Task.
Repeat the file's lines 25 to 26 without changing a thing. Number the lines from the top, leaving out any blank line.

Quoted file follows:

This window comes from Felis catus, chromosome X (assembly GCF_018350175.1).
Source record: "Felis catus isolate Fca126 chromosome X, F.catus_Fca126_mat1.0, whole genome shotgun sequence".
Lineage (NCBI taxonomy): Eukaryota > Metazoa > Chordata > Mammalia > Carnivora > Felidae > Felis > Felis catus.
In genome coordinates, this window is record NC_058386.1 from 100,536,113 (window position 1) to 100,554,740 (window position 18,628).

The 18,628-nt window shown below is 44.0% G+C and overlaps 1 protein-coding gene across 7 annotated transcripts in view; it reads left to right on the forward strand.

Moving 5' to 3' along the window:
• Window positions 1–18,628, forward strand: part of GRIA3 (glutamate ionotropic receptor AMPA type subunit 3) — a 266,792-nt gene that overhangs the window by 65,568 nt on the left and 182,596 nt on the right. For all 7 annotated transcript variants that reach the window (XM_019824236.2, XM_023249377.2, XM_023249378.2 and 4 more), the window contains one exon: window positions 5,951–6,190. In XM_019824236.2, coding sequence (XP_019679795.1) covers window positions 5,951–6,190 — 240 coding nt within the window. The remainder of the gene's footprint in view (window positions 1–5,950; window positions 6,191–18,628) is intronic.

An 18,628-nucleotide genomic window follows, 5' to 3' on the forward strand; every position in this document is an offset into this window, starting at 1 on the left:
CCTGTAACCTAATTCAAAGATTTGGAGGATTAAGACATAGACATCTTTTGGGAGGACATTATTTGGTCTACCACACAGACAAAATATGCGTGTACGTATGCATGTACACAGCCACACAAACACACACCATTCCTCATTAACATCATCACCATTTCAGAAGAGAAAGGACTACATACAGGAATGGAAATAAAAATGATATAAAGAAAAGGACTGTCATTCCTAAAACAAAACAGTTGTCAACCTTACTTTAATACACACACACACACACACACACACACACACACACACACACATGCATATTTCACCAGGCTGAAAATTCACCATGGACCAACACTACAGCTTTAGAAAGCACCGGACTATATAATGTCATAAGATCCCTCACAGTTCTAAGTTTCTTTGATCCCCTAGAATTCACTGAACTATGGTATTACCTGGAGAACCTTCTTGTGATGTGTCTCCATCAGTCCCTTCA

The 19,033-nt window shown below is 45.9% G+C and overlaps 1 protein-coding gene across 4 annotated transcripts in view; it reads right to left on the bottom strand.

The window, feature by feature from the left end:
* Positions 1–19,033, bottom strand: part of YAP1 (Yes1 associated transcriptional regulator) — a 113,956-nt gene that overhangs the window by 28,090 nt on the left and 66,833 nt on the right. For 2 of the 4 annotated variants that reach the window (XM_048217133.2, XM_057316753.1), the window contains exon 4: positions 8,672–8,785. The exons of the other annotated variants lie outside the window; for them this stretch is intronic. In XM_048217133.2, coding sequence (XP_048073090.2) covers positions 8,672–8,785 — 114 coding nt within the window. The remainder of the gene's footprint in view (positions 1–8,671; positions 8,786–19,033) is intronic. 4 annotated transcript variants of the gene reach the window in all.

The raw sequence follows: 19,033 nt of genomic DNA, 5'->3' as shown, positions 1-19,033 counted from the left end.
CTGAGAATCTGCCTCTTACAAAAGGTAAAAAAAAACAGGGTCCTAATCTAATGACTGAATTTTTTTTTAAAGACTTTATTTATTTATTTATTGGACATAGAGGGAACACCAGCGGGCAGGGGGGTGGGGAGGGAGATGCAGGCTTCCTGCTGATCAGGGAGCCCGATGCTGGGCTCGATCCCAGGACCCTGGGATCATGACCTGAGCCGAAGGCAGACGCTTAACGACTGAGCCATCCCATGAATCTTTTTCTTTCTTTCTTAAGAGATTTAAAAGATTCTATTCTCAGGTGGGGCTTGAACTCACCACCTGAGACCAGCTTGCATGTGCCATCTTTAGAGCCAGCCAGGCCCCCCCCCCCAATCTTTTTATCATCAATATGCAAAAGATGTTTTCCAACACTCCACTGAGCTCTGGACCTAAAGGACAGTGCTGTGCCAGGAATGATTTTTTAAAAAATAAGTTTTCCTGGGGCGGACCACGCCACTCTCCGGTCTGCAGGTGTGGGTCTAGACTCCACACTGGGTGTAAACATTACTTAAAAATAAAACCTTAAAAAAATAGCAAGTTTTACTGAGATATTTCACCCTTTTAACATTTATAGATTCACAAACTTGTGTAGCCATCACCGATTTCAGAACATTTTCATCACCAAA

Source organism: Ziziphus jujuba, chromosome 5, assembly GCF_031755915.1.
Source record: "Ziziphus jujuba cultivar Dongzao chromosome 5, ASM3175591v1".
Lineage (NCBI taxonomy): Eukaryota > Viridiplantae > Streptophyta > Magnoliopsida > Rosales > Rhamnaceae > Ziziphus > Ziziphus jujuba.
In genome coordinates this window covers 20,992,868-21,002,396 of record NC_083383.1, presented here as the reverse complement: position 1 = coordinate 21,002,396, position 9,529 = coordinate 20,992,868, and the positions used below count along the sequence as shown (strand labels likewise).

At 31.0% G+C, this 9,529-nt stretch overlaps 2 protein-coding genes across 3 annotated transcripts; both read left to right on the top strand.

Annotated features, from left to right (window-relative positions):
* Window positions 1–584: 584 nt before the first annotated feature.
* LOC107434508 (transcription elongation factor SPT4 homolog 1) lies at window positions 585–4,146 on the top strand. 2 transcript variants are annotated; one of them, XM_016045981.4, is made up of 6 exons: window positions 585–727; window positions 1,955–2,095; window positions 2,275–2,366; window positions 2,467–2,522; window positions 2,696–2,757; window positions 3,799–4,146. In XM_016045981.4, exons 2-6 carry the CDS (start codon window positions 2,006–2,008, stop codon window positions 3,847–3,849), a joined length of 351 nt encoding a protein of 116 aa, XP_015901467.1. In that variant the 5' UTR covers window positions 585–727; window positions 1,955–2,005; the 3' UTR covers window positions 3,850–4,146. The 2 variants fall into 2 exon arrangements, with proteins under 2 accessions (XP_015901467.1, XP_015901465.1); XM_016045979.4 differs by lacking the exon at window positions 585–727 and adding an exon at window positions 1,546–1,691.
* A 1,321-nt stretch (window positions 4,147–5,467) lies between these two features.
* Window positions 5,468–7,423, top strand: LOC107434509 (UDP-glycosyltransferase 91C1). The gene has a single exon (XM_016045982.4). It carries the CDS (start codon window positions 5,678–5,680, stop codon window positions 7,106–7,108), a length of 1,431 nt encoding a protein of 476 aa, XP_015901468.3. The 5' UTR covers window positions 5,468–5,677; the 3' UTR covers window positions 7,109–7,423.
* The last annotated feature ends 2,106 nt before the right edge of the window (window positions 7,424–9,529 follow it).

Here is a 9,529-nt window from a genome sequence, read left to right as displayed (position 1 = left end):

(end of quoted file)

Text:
* The last annotated feature ends 2,106 nt before the right edge of the window (window positions 7,424–9,529 follow it).

Here is a 9,529-nt window from a genome sequence, read left to right as displayed (position 1 = left end):